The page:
Wounding, however, stimulates the recruitment of several types of bone marrow derived cells to the skin including inflammatory cells and vascular progenitor cells. Some recent evidence supports that bone marrow might also serve as a resource to provide skin progenitor cells . Given the uncertainty of which bone marrow cells might be required at each phase of tissue repair and regeneration, a mixed cell approach might then be more useful. To help answer these questions, we began by examining three bone marrow cell preparations in two in vitro assays examining angiogenesis and migration.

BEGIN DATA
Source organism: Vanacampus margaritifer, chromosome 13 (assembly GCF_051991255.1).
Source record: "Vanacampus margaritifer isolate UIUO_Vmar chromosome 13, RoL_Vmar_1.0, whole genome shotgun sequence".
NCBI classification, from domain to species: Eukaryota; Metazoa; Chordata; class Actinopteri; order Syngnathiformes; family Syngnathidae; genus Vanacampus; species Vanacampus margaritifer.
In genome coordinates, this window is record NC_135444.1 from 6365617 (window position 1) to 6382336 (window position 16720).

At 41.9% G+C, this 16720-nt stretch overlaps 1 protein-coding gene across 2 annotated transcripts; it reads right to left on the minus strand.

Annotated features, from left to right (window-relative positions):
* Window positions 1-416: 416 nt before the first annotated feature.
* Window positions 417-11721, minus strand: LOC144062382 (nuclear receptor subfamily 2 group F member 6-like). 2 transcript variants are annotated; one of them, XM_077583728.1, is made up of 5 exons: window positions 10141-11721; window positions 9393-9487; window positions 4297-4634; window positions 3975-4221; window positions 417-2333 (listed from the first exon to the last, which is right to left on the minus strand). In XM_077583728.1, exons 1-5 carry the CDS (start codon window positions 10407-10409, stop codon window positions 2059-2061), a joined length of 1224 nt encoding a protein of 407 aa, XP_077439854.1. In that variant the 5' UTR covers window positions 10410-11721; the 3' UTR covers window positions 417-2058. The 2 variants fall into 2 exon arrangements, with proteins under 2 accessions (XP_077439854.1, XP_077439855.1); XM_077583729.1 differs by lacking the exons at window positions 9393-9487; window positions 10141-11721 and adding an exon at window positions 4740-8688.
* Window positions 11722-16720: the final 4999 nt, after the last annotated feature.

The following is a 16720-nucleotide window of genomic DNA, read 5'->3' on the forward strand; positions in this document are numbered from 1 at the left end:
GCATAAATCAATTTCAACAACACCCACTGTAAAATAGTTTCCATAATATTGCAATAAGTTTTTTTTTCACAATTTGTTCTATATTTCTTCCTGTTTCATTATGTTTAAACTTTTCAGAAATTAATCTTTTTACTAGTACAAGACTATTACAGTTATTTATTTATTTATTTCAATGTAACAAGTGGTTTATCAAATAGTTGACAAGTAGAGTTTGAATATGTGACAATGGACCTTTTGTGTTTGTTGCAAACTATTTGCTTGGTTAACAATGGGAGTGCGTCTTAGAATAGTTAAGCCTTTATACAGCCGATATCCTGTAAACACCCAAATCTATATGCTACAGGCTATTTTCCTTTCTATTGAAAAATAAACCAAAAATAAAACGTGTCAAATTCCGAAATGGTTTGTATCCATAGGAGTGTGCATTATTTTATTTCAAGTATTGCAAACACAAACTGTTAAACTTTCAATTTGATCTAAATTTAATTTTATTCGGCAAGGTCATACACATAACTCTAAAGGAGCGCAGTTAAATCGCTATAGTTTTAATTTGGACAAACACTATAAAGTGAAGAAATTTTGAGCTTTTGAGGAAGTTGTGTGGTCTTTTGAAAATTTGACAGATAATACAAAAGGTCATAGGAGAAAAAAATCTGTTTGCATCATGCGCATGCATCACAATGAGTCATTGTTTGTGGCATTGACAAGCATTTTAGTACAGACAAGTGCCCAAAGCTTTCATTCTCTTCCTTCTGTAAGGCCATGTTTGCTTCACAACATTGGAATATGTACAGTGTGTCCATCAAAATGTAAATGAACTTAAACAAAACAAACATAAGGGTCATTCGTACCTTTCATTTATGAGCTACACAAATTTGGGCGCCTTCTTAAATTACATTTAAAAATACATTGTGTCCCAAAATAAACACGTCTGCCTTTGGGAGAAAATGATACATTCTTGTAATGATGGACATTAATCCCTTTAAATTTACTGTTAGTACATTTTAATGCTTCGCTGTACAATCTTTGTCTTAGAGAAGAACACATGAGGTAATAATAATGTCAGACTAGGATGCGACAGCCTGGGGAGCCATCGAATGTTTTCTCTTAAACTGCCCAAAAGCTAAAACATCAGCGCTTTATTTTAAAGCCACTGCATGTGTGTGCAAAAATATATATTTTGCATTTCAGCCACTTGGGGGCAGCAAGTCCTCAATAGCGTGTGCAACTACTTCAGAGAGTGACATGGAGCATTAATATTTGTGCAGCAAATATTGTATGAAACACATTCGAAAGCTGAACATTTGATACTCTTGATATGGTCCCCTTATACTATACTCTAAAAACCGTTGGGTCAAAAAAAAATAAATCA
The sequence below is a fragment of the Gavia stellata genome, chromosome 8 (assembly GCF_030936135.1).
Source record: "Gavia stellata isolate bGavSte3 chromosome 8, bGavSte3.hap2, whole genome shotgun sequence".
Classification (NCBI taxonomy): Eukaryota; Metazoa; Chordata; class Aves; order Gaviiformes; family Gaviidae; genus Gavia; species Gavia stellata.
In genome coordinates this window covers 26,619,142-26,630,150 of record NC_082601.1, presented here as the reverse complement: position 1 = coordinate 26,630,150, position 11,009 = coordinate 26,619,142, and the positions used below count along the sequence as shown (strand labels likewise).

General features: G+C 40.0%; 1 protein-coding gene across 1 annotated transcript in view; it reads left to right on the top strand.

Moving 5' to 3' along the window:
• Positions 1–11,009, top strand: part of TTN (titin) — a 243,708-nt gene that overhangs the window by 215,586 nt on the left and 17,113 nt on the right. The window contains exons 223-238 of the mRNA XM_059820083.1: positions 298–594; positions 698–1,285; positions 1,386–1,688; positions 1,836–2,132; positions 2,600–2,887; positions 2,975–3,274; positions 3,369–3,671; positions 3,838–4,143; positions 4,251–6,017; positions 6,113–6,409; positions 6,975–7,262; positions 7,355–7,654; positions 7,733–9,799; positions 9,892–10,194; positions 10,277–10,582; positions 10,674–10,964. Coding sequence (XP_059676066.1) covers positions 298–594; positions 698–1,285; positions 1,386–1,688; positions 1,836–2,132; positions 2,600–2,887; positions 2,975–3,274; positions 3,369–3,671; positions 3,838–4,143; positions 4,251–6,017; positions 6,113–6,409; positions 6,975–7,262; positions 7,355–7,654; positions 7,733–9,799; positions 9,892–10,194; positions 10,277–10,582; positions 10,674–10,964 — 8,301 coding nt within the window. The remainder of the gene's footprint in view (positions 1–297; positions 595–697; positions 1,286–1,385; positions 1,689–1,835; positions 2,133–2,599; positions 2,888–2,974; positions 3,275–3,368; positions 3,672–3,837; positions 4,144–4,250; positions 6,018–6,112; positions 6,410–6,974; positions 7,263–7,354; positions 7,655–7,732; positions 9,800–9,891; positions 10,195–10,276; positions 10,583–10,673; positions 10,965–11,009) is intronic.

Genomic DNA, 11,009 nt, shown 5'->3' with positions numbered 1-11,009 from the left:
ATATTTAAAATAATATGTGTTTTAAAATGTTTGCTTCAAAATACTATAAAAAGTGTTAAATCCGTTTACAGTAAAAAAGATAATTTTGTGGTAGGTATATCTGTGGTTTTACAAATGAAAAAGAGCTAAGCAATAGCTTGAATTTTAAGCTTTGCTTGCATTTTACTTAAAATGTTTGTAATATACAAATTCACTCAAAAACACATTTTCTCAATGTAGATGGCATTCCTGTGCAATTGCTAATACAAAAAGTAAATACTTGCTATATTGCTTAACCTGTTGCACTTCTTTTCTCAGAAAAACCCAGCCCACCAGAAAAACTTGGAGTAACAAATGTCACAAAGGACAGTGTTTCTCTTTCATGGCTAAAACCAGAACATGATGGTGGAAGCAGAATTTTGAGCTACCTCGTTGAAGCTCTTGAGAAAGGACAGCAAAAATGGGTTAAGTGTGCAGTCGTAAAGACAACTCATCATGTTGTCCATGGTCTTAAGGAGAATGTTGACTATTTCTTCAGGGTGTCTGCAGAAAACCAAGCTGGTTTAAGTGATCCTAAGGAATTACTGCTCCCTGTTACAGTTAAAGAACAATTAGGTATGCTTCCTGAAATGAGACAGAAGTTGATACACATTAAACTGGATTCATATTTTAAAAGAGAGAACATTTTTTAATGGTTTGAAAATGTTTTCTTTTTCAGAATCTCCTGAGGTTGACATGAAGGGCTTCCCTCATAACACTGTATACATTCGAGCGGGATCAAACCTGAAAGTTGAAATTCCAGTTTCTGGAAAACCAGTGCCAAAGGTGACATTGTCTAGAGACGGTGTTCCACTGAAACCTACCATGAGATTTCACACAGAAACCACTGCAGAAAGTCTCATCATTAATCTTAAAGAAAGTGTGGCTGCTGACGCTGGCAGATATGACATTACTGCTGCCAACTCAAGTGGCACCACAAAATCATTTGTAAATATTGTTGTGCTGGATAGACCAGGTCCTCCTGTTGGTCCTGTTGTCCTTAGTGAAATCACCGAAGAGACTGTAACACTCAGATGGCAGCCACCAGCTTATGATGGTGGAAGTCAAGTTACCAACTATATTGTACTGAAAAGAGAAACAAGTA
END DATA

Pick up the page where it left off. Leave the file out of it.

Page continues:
During the early stages of skin wound healing, angiogenesis is fundamental for the effective development of dermal tissue and is a hallmark of an established healing response. With new blood vessel growth, steps involving dissolution of basement membrane underlying endothelial cells, endothelial cell migration, adhesion, proliferation and tube differentiation are required [14-16]. Moreover, the vasculature comprises up to 60% of repair tissue in a wound, and the newly established blood supply is required to meet the metabolic demands of wound repair as well as to deliver needed repair cells from distant sites. All these elements support the importance of angiogenesis and vascularization in wound repair. In our studies we examined three clinically utilized cell preparations to evaluate their role in wound repair. We found that WBM was able to achieve higher new vessel tube formation compared with BMC and MSC. This implies a potential significant advantage for WBM to stimulate endothelial cells and angiogenesis in tissue repair.